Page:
It's the reason that old school bookies had a reputation that you didn't mess with them. They had to find other ways to get their money if people didn't pay up and find ways they did...at least a large enough number of them did to make people think twice about trying to avoid paying up.
 
OP
dutchguylivingintheuk

dutchguylivingintheuk

Senior Member
He could just as easily have gambled away his life savings- these gaming and gambling sites should be closed down.
There are so many things people can spend there life savings on, it a free choice at the end of the line, gambling sites are already forced to put a lot of safety measures in their sites, but just like alcohol or drugs addiction there comes a point where it up to the individual to seek help. If someone buys all the liqior in the store it's also not mandortory for the store owner to stop him for example.
The facts seem to be these:

It was not disputed that there was a software issue.
It didn't mean he won, it did mean that he won very significantly more than he would otherwise have done without the issue, by multiplying the winnings.
The Bookmakers declined to pay him the hugely inflated amount.
The Judge ruled in the bettor's favour because the contractual arrangements were not sufficiently robust to be enforceable by the bookmaker in these circumstances.

Had the rules been better drawn, the Judgement would have gone in the Bookmakers favour.

Not great publicity, for sure, but a very great deal of money was at stake.
From the article ''However, Mrs Justice Foster ruled that the wording of the clauses relied upon was "inadequate", and "not transparent or fair and Betfred were not entitled to rely upon them". So the question whether or not a software error is a valid excuse remains as Betfreds terms are rendered inadequate. Si it is ruled in his favor just on the basis of that. I don think they would have lost anyway as i dont be;eive releasing the source code to prove a software error outweights in this case a nearly 2 million payout. (software is made by playtech they run millions of sites in the uk and beyond. )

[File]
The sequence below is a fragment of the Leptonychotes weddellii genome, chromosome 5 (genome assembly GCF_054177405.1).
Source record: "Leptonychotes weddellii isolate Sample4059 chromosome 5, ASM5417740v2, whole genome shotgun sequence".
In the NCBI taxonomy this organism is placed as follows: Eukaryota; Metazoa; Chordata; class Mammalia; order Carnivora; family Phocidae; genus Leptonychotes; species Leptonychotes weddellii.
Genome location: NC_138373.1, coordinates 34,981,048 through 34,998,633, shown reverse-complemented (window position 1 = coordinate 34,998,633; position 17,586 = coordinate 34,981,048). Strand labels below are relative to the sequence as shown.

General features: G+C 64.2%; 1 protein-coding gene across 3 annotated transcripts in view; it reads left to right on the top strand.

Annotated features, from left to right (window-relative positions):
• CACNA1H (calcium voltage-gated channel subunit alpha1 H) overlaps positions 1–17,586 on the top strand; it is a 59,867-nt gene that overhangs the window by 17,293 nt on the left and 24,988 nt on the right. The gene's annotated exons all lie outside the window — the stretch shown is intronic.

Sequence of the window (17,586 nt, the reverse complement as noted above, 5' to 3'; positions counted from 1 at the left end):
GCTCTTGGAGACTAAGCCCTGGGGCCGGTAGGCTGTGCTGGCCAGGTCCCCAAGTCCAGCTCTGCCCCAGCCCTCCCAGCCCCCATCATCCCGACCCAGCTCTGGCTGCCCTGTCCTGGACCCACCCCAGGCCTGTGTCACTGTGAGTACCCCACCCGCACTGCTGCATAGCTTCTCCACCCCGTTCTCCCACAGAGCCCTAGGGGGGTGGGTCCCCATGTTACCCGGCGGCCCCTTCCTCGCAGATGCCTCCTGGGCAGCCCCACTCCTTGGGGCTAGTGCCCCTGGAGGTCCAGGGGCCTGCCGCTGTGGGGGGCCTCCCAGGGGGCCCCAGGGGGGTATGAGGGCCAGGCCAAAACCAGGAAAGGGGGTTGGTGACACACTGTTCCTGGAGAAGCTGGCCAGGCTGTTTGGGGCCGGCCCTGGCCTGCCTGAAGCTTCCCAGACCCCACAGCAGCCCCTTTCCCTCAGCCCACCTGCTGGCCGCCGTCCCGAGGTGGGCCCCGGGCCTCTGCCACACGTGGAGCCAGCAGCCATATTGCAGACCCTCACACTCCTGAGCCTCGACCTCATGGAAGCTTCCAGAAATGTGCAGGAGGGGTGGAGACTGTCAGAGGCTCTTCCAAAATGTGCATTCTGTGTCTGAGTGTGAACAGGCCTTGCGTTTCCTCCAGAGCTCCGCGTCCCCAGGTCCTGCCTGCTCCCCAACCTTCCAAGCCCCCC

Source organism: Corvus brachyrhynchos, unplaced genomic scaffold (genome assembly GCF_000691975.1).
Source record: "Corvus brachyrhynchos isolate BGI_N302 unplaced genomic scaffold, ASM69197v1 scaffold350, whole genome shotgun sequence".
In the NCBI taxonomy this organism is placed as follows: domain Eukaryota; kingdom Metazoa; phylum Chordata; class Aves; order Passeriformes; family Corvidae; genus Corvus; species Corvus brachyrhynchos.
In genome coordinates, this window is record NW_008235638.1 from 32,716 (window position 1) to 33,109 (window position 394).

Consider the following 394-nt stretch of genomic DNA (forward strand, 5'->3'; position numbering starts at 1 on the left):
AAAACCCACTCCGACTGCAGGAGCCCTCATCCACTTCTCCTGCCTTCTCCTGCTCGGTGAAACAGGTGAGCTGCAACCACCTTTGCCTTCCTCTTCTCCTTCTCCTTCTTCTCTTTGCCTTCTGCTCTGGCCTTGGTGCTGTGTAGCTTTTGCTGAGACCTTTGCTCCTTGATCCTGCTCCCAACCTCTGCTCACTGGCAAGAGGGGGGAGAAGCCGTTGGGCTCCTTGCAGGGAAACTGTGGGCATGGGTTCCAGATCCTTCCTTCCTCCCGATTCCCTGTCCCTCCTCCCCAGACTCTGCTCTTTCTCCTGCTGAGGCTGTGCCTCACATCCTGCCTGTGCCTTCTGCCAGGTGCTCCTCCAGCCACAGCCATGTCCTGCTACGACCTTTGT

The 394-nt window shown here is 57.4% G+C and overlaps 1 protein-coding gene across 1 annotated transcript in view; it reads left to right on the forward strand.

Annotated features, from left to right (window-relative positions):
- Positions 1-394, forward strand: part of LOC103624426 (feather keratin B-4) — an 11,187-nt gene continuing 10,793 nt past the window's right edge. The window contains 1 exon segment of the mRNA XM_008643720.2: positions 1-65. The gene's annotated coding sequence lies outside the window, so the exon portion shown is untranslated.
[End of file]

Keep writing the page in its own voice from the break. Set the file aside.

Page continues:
All you need to know about bookmakers is the naming of the slot machine in their 'shops'
they are called 'fixed odds" or something similar
sounds OK - sounds sensible and controlled
In reality they appear to be carefully designed to get gambling addicts - or potential addicts - to put as much money in as possible with the lowest possible chance of winning
OK - a very well defined and real chance of winning a huge amount -
but basically the vast majority of people who use them loose -
and they are designed to get people to loose A LOT.
but the name kinda sounds OK
IMO a cynical way of attracting the vulnerable and making the highest possible profit from them
of course - I may be wrong - feel free to enlighten me .............
In the uk they are forced to publish their rtp ratings (stands for return to player) and lots of other regulations both mandoratory and volumatory, but the bottom line is just as with alcohol known your limits, if i gamble for example i never put in more then 10£.
 

Bonefish Blues

Banging donk
Location
52 Festive Road
so from what i can gather, it was a poorly designed game rather than a 'glitch'
Para 189 (summary of the Judgement) refers:

Summary of My Conclusions 189. I have concluded that the Claimant succeeds in his application for summary judgment under a number of heads of argument. In summary:
a. This case involves the resolution of a number of relatively short points of contractual construction and there are sufficient materials before the court for it to decide the issues, and there is no other good reason as to why the court should not do so.
b. The wording of each of the clauses relied upon is inadequate as a matter of the natural meaning of the language in context to exclude liability to payout Mr Green’s winnings in the events which happened.
c. The manner in which the relevant clauses were presented and the failure adequately to draw them to his attention meant that the three purported exclusions, even had they been effective to exclude liability, were not incorporated in the contract between the parties.
d. Even if the words of the clauses relied upon by Betfred were adequate to encompass the fault in the Game and adequately brought to Mr Green’s attention so as to be incorporated in the contracts of gaming, they were not transparent or fair and Betfred were not entitled to rely upon them. e. The doctrine of mistake is inapplicable to these facts.


Yes there was a fault, no the exclusions were inadequate to allow them to avoid the payout, even though there was a fault - much as I have been explaining.

@dodgy Yes I expect so - an earlier Poster said this was a Playtech developed game. They are huge players in this market, and this will be very damaging for them in the industry. I speculated as much last night, but I don't think this dirty laundry will be decided in public, as it were - there will be a Settlement between the parties.